Post 547 by Gautam Shah
Architectural finishes are coatings or paints that are more often than not, applied on the site, before and after the elements have been assembled as an architectural entity. These usually dry out at ambient temperatures -air drying, i.e., are non baking types. Architectural finishes, in comparison to ‘industrial coatings’ are high pigment & extender build coatings. Substrates for architectural coatings are of THREE basic categories, 1. masonry, 2. wood, wood composites and fibrous surfaces 3. metal. In few instances architectural finishes are also applied in the industrial set-up, over systems, components and parts.
Masonry structures are in the form of straight or inclined walls, columns, piers, abutments, and occasionally on roads, curbs and floors. A masonry structure could be made up of unitized blocks of compacted clay, stones, cement concrete or baked clay or bricks with their patterns of joints and joining materials. Masonry surfaces may have plasters of plain or rendered faces of clay, pozzolana, lime or cement, all strongly alkaline in nature.
Masonry finishes, are of TWO basic classes: Exclusively protective coatings and Decorative finishes. Few commercial finishes provide both the qualities. Decorative finishes may be sub-classed as Interior and Exterior coatings, where the later category may offer substantial protection advantages.
Masonry surfaces cover very extensive area, and so water has been the ideal vehicle for formulation and also as an application solvent material. It is abundant and cheaply available and is non toxic. Water as a vehicle, however, has no binding characteristic, and for that reason many natural and synthetic adhesive type of gums and resins are used as binders. Where such substances are not dissoluble in water, various water-based emulsions are used. Latex paints or emulsion type plastic paints form the main section of such coatings for masonry finishes. On removal or evaporation of water, the film formed maybe substantially moisture or gas impermeable, or a permeable lattice in the form or water repellent coating.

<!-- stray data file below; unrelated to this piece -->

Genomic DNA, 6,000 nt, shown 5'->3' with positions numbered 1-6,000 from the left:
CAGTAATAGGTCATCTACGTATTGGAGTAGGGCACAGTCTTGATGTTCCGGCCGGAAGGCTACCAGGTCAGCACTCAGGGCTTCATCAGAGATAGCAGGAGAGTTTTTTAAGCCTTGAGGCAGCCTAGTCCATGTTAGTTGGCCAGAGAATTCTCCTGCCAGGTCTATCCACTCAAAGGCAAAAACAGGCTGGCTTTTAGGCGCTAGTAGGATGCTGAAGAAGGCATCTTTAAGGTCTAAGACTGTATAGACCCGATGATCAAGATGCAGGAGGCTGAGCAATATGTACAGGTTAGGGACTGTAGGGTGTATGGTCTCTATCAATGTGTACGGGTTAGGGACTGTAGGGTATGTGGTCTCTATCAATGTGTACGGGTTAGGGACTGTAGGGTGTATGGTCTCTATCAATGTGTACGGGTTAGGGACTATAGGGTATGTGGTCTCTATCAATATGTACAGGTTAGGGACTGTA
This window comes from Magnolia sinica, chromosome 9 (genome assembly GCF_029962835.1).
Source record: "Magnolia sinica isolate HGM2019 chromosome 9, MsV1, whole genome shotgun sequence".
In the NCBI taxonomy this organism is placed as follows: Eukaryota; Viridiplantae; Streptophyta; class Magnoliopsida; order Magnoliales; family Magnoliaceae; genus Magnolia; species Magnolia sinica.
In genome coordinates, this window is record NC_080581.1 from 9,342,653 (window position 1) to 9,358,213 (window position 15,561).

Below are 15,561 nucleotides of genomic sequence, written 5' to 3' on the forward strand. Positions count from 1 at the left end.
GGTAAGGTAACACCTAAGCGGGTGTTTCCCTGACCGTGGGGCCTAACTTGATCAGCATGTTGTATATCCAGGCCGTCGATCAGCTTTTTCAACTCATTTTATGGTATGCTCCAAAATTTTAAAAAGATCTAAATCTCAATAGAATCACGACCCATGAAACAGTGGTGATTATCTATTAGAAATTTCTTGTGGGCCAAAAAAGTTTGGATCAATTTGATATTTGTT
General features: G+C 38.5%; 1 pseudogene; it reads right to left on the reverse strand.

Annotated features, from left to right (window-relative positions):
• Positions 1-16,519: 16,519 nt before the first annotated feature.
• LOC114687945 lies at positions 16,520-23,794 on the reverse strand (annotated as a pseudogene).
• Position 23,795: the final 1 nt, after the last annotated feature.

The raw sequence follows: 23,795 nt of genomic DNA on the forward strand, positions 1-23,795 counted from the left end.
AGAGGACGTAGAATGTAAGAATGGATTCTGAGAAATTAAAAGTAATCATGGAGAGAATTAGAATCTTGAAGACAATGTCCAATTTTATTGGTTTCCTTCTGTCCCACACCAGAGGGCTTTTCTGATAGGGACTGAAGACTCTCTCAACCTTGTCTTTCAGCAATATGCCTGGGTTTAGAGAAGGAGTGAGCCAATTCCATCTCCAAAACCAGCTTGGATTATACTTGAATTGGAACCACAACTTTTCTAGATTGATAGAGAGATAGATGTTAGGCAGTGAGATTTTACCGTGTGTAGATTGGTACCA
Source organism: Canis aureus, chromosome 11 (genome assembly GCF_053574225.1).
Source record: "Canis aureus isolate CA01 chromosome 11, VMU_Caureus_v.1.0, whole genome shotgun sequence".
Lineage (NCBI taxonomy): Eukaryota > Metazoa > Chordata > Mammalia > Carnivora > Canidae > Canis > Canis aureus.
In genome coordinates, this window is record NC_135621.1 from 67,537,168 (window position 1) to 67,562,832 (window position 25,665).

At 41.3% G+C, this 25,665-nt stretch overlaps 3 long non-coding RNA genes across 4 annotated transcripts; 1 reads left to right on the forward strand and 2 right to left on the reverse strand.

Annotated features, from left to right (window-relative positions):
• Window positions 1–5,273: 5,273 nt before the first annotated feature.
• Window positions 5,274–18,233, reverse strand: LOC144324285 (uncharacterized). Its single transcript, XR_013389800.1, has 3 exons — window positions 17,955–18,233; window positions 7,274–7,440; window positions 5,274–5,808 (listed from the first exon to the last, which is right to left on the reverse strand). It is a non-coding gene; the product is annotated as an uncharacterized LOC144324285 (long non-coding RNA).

Voids over masonry surfaces are partially filled or levelled, causing a change in texture of the surface, when such coatings are loaded with pigments, extenders and fillers. In few instances this is unavoidable, but in many cases improvised `architectural’ or `rendered’ effects are intended. Fillers for such `rendered’ coatings include natural or treated mineral particles, quartz and silica sands, mica dust, glass and polymer beads, metal-dust, flakes, chips, or shavings.
Some of the architectural coatings are:
Among the other masonry finishes, water proofing finishes constitute a major section. Such coatings are either `technical’ coats or part of multi purpose coatings. Technical coatings, impermeably seal the surface by covering all voids, pores and crevices; or cover the surface in the form of a lattice that is non wetting and so water repellent. In the former case the coatings are used where water vapour pressure is low and where a change in texture (due to filling up of voids ) is allowable, or desired. In the second case, texture properties of surfaces remain more or less intact, while the water repellence is provided by the ionic quality of the surface. Commercial water proofing coatings are based on Bitumen, epoxidized bitumen, PU coatings, silicone paints, and polymeric compounds.
Good film properties on masonry surfaces are achieved by using 100 % acrylics, or copolymers of ethylene, or acrylic esters, emulsions of vinyl copolymers. Chlorinated rubber with a suitable plasticizer, has a good alkali and atmospheric contaminant resistance. Long oil alkyd enamel with appropriate primer system work well for masonry surfaces.
Floor paints are used to improve the appearance, increase abrasion resistance, reduce moisture penetration and impart spillage proof qualities. Medium oil alkyds and moisture cured polyurethane, epoxy compounds, chlorinated rubber coatings are used. Road marking and curb coatings are very similar to floor paints except that in certain cases reflective or fluorescent pigments are used. Hospitals, operation theatres, pharmaceutical and electronic assembly plants, require joint less flooring and wall-finishes for bio-pathological reasons, or for dust less environment. Such finish systems are made from of chlorinated rubber, urethane or epoxy coatings. Wood or wood composite floorings in athletic and indoor sports area require a smooth, non skidding and spillage proof coating. Such coatings consist of melamine, urethane or epoxy materials.